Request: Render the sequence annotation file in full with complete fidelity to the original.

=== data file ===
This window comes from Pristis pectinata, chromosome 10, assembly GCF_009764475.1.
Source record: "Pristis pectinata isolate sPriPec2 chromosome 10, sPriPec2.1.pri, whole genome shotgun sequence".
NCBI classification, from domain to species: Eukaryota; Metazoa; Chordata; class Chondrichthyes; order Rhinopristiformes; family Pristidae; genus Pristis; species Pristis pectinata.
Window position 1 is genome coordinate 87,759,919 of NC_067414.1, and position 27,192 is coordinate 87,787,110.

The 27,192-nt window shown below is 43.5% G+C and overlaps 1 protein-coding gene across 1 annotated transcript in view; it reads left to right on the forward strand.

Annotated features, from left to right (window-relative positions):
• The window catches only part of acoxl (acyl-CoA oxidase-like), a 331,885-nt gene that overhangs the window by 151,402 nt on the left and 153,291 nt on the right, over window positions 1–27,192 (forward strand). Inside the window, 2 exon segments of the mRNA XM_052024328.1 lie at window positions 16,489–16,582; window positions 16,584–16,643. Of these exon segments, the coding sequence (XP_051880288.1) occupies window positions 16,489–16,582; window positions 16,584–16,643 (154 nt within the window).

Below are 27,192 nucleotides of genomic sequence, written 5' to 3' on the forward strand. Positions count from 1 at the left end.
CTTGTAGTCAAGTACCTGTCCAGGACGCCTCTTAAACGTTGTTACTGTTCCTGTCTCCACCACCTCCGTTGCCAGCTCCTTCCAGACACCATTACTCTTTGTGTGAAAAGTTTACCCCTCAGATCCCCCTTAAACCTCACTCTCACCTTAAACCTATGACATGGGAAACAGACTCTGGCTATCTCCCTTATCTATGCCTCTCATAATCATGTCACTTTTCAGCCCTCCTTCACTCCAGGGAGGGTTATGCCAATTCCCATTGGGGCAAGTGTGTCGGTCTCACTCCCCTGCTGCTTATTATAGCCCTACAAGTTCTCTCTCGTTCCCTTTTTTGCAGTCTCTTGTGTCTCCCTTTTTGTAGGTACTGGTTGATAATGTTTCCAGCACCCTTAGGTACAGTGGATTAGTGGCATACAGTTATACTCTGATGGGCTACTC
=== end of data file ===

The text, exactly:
This window comes from Pristis pectinata, chromosome 10, assembly GCF_009764475.1.
Source record: "Pristis pectinata isolate sPriPec2 chromosome 10, sPriPec2.1.pri, whole genome shotgun sequence".
NCBI classification, from domain to species: Eukaryota; Metazoa; Chordata; class Chondrichthyes; order Rhinopristiformes; family Pristidae; genus Pristis; species Pristis pectinata.
Window position 1 is genome coordinate 87,759,919 of NC_067414.1, and position 27,192 is coordinate 87,787,110.

The 27,192-nt window shown below is 43.5% G+C and overlaps 1 protein-coding gene across 1 annotated transcript in view; it reads left to right on the forward strand.

Annotated features, from left to right (window-relative positions):
• The window catches only part of acoxl (acyl-CoA oxidase-like), a 331,885-nt gene that overhangs the window by 151,402 nt on the left and 153,291 nt on the right, over window positions 1–27,192 (forward strand). Inside the window, 2 exon segments of the mRNA XM_052024328.1 lie at window positions 16,489–16,582; window positions 16,584–16,643. Of these exon segments, the coding sequence (XP_051880288.1) occupies window positions 16,489–16,582; window positions 16,584–16,643 (154 nt within the window).

Below are 27,192 nucleotides of genomic sequence, written 5' to 3' on the forward strand. Positions count from 1 at the left end.
CTTGTAGTCAAGTACCTGTCCAGGACGCCTCTTAAACGTTGTTACTGTTCCTGTCTCCACCACCTCCGTTGCCAGCTCCTTCCAGACACCATTACTCTTTGTGTGAAAAGTTTACCCCTCAGATCCCCCTTAAACCTCACTCTCACCTTAAACCTATGACATGGGAAACAGACTCTGGCTATCTCCCTTATCTATGCCTCTCATAATCATGTCACTTTTCAGCCCTCCTTCACTCCAGGGAGGGTTATGCCAATTCCCATTGGGGCAAGTGTGTCGGTCTCACTCCCCTGCTGCTTATTATAGCCCTACAAGTTCTCTCTCGTTCCCTTTTTTGCAGTCTCTTGTGTCTCCCTTTTTGTAGGTACTGGTTGATAATGTTTCCAGCACCCTTAGGTACAGTGGATTAGTGGCATACAGTTATACTCTGATGGGCTACTC